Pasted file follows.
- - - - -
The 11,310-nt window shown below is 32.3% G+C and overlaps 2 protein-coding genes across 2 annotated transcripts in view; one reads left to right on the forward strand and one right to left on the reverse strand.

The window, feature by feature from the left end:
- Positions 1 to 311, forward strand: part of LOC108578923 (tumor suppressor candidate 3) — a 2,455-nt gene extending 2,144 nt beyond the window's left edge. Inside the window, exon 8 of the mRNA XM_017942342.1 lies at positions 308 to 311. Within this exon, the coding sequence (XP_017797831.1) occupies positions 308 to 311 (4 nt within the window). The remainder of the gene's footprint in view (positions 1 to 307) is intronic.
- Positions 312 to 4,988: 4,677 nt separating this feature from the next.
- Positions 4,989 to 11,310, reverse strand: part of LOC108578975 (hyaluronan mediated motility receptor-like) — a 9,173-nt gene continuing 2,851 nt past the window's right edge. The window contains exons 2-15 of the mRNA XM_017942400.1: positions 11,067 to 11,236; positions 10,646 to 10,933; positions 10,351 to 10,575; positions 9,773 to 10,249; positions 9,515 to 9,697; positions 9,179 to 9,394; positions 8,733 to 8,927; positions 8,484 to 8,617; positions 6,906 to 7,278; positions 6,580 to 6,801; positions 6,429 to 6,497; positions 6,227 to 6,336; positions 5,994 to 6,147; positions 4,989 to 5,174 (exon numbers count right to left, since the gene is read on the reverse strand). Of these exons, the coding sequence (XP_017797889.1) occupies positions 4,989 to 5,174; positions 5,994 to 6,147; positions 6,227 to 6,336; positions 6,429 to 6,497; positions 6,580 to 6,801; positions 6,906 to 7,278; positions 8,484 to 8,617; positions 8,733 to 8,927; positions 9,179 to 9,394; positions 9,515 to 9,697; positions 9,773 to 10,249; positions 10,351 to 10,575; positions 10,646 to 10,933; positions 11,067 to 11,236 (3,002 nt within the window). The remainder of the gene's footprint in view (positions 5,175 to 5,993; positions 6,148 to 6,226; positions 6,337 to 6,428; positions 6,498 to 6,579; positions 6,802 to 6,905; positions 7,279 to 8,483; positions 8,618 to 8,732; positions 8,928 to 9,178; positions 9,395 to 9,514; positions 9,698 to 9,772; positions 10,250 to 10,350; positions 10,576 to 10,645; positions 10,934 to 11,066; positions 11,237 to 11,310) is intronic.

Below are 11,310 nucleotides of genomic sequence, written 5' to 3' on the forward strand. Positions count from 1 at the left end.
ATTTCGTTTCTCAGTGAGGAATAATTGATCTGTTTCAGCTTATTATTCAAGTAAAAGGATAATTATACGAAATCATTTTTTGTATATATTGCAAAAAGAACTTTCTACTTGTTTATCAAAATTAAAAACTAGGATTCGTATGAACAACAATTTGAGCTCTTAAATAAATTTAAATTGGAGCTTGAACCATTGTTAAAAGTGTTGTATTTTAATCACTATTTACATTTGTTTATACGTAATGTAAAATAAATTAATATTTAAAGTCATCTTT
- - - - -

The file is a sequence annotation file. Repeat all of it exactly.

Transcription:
The 11,310-nt window shown below is 32.3% G+C and overlaps 2 protein-coding genes across 2 annotated transcripts in view; one reads left to right on the forward strand and one right to left on the reverse strand.

The window, feature by feature from the left end:
- Positions 1 to 311, forward strand: part of LOC108578923 (tumor suppressor candidate 3) — a 2,455-nt gene extending 2,144 nt beyond the window's left edge. Inside the window, exon 8 of the mRNA XM_017942342.1 lies at positions 308 to 311. Within this exon, the coding sequence (XP_017797831.1) occupies positions 308 to 311 (4 nt within the window). The remainder of the gene's footprint in view (positions 1 to 307) is intronic.
- Positions 312 to 4,988: 4,677 nt separating this feature from the next.
- Positions 4,989 to 11,310, reverse strand: part of LOC108578975 (hyaluronan mediated motility receptor-like) — a 9,173-nt gene continuing 2,851 nt past the window's right edge. The window contains exons 2-15 of the mRNA XM_017942400.1: positions 11,067 to 11,236; positions 10,646 to 10,933; positions 10,351 to 10,575; positions 9,773 to 10,249; positions 9,515 to 9,697; positions 9,179 to 9,394; positions 8,733 to 8,927; positions 8,484 to 8,617; positions 6,906 to 7,278; positions 6,580 to 6,801; positions 6,429 to 6,497; positions 6,227 to 6,336; positions 5,994 to 6,147; positions 4,989 to 5,174 (exon numbers count right to left, since the gene is read on the reverse strand). Of these exons, the coding sequence (XP_017797889.1) occupies positions 4,989 to 5,174; positions 5,994 to 6,147; positions 6,227 to 6,336; positions 6,429 to 6,497; positions 6,580 to 6,801; positions 6,906 to 7,278; positions 8,484 to 8,617; positions 8,733 to 8,927; positions 9,179 to 9,394; positions 9,515 to 9,697; positions 9,773 to 10,249; positions 10,351 to 10,575; positions 10,646 to 10,933; positions 11,067 to 11,236 (3,002 nt within the window). The remainder of the gene's footprint in view (positions 5,175 to 5,993; positions 6,148 to 6,226; positions 6,337 to 6,428; positions 6,498 to 6,579; positions 6,802 to 6,905; positions 7,279 to 8,483; positions 8,618 to 8,732; positions 8,928 to 9,178; positions 9,395 to 9,514; positions 9,698 to 9,772; positions 10,250 to 10,350; positions 10,576 to 10,645; positions 10,934 to 11,066; positions 11,237 to 11,310) is intronic.

Below are 11,310 nucleotides of genomic sequence, written 5' to 3' on the forward strand. Positions count from 1 at the left end.
ATTTCGTTTCTCAGTGAGGAATAATTGATCTGTTTCAGCTTATTATTCAAGTAAAAGGATAATTATACGAAATCATTTTTTGTATATATTGCAAAAAGAACTTTCTACTTGTTTATCAAAATTAAAAACTAGGATTCGTATGAACAACAATTTGAGCTCTTAAATAAATTTAAATTGGAGCTTGAACCATTGTTAAAAGTGTTGTATTTTAATCACTATTTACATTTGTTTATACGTAATGTAAAATAAATTAATATTTAAAGTCATCTTT